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After a string of fires caused by batteries of electric scooters and bicycles, lithium-ion batteries have come under scrutiny once again. The batteries, which power many everyday products such as laptops, phones and cameras, are generally considered safe, that is as long as they’re properly manufactured, don’t have any defects and aren’t mistreated or tampered with. And while batteries used in smartphones and other gadgets are relatively small and rarely subject to extreme forces, lithium-ion batteries used in e-bikes and e-scooters are many times larger and more prone to damages.
Another problem is quality control and compliance with safety standards. “After Covid started, scooter use went dramatically up, especially in places like New York City, for deliveries,” Steve Kerber, vice president and executive director of Underwriters Laboratory’s Fire Safety Research Institute said. “People started to get overcharged for them and turned to manufacturers which happened to have lower quality control with the battery systems. The quality manufacturers are not having issues,” Kerber added, recommending to buy certified scooters and e-bikes from reputable brands and/or retailers.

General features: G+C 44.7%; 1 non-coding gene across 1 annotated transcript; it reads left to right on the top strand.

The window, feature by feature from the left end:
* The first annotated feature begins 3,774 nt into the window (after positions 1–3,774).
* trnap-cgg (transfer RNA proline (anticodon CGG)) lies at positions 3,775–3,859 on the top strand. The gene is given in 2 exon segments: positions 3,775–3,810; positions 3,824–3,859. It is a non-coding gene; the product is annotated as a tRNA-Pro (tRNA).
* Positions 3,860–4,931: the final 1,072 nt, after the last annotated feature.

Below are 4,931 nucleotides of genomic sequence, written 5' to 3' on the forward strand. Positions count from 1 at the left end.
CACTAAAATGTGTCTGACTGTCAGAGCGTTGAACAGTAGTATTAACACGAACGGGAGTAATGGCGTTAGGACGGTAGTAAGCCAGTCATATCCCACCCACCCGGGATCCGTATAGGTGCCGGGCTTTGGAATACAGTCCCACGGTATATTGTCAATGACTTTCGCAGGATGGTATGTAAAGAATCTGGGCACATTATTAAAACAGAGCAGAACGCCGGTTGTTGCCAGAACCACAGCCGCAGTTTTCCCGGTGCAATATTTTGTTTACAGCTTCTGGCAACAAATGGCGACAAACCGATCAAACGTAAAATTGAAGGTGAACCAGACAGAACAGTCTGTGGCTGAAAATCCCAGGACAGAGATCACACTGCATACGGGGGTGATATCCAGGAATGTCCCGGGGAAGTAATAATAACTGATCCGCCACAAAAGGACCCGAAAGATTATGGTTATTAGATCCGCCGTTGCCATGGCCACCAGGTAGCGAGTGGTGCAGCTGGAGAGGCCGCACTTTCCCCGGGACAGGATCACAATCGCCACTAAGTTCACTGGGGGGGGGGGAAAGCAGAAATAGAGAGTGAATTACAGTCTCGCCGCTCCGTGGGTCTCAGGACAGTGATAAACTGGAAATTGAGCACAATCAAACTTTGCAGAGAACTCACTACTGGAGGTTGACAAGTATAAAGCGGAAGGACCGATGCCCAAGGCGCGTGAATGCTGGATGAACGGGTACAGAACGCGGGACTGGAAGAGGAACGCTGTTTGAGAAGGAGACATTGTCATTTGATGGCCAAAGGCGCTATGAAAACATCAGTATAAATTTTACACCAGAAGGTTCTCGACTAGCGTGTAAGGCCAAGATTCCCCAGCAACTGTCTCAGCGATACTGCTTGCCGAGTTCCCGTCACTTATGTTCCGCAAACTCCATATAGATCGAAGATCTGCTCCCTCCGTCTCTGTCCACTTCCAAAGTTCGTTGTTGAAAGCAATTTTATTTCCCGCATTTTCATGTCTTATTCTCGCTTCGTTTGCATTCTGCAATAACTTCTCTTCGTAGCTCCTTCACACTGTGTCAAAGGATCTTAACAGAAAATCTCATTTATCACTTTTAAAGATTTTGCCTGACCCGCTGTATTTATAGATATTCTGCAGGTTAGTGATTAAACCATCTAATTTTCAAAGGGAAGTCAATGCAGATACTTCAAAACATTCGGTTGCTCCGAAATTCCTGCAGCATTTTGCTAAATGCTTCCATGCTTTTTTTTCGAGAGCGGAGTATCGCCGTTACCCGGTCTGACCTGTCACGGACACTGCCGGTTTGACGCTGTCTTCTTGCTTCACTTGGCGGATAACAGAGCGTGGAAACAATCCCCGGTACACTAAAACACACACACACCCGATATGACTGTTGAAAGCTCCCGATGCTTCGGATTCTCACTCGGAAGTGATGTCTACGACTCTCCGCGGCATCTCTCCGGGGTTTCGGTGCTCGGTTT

There is a huge, unregulated market for battery packs, however, posing a challenge to regulators and a threat to consumers. The United States imports hundreds of millions of lithium-ion batteries each year, with the volume ever increasing. According to data extracted from the UN Comtrade Database, China accounted for the vast majority of U.S. battery imports last year, with a total trade value of $9.3 billion. South Korea and Japan are also popular sources with batteries worth $1.3 and $1.0 billion imported to the U.S. in 2022. The total import value of lithium-ion batteries nearly tripled since 2020, reaching $13.9 billion last year.
This chart shows the value of lithium ion battery imports to the United States.
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